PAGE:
While neither strategy guarantees that Evolve's funding requests will be approved, at least it helps vendors analyze their true influence.

#2: Challenge your contract terms.

Westron Communications Inc. in Carrollton, Texas, recently was approached by a leading hardware vendor that wanted the network integrator and unified communications solution provider to sell a new integrated solution that built on one of its existing vendor relationships.

Eager to build a relationship with this well-known company and create some add-on business, Westron began the certification process. But when Westron president Dave Casey read the proposed business partner contract, he hit the brakes. That's because, in order to protect its traditional channel, this vendor wanted Westron to sell the new product but it didn't want the integrator to use the vendor's brand name in any marketing materials, Casey said.

Westron's response was, "No way," and the vendor blinked. The integrator will be able to use the vendor's name, but only in the context of materials focused on the integrated solution.

"You have to read your contract. So many times, if you represent more than one vendor, you don't look closely enough," Casey said.

#3: Forget the vendor's field sales team. Look to your distributor.

Many solution providers suffer in silence when they don't like a vendor policy or they play telephone tag with an overtaxed channel support desk. Not Richard Vaughn, vice president of the customer satisfaction group of i-Tech Support Inc., a technology services company in Orlando, Fla.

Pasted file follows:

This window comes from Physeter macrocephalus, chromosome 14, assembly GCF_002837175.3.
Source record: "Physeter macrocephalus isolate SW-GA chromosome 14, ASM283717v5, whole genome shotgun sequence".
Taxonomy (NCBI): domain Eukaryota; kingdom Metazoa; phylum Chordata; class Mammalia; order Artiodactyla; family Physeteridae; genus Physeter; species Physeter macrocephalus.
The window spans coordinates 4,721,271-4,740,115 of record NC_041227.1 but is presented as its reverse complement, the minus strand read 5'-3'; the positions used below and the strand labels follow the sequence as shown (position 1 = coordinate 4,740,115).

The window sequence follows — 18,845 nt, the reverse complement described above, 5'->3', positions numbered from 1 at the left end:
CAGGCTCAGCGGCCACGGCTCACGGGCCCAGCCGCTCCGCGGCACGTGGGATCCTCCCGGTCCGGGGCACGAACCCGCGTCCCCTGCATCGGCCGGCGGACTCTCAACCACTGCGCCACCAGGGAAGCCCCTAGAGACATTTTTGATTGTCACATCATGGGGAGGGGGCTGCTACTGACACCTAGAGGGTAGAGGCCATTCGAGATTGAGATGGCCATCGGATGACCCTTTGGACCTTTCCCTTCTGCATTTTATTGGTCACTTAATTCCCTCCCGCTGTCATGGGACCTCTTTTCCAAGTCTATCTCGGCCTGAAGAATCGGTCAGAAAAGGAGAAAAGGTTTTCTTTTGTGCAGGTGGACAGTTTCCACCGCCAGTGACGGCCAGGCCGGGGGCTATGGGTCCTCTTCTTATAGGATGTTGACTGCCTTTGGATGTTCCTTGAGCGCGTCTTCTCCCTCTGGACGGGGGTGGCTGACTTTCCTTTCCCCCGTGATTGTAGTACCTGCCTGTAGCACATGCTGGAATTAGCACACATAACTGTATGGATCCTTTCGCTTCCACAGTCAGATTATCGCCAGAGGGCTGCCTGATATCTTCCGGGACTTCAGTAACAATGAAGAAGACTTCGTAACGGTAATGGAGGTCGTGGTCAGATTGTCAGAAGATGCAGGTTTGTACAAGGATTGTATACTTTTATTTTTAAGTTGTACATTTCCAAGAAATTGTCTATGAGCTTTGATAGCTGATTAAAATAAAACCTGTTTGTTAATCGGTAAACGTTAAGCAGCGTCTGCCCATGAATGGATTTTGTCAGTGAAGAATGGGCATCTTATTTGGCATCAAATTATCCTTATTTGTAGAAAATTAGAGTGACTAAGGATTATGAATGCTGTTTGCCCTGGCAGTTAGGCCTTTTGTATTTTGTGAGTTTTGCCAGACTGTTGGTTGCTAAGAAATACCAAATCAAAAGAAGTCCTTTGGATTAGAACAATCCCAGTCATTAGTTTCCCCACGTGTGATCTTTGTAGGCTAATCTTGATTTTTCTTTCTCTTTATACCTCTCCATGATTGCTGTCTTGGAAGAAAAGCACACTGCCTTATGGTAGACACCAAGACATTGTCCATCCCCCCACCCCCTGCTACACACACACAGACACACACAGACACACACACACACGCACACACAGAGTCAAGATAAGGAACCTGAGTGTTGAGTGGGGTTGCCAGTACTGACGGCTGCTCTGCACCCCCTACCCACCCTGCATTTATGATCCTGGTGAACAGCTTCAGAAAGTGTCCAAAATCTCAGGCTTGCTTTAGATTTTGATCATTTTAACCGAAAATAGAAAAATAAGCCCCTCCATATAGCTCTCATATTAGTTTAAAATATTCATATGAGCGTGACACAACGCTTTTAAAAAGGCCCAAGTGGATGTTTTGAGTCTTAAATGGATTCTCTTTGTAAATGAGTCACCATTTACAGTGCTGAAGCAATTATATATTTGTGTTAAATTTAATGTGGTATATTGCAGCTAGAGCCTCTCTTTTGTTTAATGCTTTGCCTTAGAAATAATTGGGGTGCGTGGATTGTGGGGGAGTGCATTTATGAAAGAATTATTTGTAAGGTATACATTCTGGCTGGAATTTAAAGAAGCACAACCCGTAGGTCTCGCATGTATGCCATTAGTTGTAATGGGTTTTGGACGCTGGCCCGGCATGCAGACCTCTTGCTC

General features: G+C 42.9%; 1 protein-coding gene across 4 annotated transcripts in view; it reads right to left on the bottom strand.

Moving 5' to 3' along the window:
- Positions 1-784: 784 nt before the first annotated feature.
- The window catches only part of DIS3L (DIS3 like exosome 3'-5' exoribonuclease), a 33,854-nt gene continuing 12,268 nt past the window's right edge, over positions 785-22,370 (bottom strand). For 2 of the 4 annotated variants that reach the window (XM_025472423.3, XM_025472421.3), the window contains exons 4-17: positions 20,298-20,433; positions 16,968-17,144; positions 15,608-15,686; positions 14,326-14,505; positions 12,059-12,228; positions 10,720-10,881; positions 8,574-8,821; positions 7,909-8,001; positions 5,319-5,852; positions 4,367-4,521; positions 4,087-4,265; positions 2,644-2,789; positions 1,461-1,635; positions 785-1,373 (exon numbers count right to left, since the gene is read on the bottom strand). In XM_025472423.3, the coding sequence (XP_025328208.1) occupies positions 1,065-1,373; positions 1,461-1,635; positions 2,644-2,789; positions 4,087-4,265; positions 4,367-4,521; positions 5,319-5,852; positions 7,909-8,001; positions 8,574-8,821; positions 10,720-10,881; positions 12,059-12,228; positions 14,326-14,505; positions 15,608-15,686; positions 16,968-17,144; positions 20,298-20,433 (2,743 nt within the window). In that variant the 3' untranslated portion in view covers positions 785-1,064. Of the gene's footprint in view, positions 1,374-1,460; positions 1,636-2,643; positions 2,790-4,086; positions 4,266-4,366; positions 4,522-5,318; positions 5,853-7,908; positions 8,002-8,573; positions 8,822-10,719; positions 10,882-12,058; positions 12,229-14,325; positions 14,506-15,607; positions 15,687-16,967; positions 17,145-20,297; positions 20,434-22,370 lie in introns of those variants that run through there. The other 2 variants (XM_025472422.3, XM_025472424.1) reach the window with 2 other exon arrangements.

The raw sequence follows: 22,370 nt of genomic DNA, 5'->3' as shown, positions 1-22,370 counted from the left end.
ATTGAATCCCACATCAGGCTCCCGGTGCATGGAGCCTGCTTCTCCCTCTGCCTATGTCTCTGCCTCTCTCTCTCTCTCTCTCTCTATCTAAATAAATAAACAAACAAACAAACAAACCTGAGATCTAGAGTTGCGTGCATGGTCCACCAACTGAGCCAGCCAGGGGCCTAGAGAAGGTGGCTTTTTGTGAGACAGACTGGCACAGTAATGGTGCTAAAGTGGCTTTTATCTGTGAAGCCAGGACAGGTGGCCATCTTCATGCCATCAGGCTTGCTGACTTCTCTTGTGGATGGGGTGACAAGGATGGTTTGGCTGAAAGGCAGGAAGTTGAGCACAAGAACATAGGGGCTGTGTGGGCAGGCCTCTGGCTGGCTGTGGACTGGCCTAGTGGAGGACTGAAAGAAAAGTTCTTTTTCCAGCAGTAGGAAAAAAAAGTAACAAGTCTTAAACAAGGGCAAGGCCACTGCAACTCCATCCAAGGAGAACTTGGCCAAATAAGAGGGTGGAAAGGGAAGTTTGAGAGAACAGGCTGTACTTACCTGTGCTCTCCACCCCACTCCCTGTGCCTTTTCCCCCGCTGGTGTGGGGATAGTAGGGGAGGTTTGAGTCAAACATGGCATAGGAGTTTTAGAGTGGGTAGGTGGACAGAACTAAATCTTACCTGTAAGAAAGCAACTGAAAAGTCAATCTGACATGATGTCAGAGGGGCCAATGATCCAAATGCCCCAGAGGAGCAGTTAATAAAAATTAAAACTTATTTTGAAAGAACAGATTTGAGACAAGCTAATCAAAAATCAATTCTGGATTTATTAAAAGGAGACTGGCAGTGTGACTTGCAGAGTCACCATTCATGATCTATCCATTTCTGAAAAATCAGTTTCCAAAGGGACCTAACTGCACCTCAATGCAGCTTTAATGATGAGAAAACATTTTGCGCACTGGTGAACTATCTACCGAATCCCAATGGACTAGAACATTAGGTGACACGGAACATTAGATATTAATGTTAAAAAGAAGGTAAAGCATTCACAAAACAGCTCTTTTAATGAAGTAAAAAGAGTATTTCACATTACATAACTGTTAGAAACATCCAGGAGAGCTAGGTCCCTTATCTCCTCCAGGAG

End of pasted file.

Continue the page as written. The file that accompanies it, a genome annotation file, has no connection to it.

"Some policies are simply exasperating," Vaughn said. "But there is no reason to let it paralyze you."

Irked at what he perceived as the overly complicated requirements of the licensing policies of one of his key product vendors, Vaughn turned to one of his distributors for help in escalating the issue, simplifying materials and, in turn, building more cachet internally with the company in question.

I-Tech and its Ingram Micro representatives (i-Tech is a VentureTech network member) worked out a way of making the sales process more repeatable and process-oriented, so that the vendor's policies didn't postpone closures -- or prevent them from closing at all, Vaughn said. Quite simply, Ingram Micro often can get answers more quickly than might be possible for the solution provider.

Now, i-Tech Support holds regular cadence calls with the Ingram Micro Advanced Technology group, so that the two can keep close tabs on open prospects. It's the sort of relationship that one might expect between a technology solution provider and an especially diligent channel account manager, Vaughn says.

So far this year, i-Tech Support has doubled its business with the vendor in question, according to Vaughn. So much so, that it has been asked by the distributor and vendor to help share some of its business strategy with other smaller IT solution providers so they can find similar success.

Let us know what you think about the story; email Barbara Darrow, Senior News Director at, or follow us on twitter.